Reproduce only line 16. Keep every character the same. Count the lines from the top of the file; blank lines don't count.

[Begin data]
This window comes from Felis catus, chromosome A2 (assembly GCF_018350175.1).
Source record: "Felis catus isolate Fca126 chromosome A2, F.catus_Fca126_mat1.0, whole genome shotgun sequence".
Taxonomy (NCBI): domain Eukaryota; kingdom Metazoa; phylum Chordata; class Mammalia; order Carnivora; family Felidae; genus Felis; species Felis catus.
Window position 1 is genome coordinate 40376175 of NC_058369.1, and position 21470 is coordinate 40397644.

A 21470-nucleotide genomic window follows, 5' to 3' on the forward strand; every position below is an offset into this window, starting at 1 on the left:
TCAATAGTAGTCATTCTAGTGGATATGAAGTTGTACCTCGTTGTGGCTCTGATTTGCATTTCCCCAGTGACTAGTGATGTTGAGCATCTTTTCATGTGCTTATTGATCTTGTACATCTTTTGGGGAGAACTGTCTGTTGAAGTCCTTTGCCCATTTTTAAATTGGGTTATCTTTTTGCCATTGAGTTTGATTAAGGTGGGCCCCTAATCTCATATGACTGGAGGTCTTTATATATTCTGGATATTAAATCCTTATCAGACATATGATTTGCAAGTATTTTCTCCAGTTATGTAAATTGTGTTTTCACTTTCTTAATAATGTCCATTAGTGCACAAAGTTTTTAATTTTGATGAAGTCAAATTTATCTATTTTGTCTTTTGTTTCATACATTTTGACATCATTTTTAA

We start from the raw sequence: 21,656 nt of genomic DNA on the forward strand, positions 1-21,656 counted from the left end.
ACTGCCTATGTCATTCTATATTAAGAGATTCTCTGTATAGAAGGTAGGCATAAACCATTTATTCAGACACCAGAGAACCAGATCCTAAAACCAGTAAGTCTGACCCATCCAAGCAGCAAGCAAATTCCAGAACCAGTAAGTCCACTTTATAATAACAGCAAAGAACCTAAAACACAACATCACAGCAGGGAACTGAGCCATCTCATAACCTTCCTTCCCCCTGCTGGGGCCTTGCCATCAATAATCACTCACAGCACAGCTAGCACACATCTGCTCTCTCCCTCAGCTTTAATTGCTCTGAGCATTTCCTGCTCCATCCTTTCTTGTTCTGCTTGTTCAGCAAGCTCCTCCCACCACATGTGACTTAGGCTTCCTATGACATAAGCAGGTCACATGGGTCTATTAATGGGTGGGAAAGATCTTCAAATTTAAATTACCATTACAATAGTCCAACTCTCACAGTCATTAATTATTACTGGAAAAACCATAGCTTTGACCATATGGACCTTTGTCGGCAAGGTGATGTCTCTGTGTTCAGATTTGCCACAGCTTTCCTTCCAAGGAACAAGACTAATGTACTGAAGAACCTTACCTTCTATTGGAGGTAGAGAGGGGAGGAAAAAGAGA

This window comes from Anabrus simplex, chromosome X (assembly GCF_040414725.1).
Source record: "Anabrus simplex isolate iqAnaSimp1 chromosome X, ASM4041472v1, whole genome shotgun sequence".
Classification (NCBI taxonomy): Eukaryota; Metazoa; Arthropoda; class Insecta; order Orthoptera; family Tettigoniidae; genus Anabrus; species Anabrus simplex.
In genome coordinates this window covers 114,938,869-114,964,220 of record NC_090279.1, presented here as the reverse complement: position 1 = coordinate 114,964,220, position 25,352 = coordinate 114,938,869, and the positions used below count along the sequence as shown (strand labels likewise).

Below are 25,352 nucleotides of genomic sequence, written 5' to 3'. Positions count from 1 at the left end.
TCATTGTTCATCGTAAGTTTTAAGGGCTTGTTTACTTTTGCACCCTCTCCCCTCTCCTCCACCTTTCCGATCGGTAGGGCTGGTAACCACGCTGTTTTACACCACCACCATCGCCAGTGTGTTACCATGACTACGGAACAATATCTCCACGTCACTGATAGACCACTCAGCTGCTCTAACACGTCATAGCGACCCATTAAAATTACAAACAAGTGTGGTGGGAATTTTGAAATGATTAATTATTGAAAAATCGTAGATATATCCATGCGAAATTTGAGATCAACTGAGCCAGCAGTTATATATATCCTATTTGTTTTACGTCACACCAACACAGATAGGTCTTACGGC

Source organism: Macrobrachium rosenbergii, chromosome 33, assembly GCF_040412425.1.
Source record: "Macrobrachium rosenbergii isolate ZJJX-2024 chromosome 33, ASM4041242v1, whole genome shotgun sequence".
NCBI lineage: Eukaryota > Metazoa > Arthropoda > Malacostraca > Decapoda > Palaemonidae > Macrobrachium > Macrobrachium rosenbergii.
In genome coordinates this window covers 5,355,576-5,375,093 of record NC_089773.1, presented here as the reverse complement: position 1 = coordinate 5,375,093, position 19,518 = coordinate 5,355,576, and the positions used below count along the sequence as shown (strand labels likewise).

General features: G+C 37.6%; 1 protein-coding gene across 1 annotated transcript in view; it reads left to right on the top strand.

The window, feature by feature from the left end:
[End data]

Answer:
Source record: "Macrobrachium rosenbergii isolate ZJJX-2024 chromosome 33, ASM4041242v1, whole genome shotgun sequence".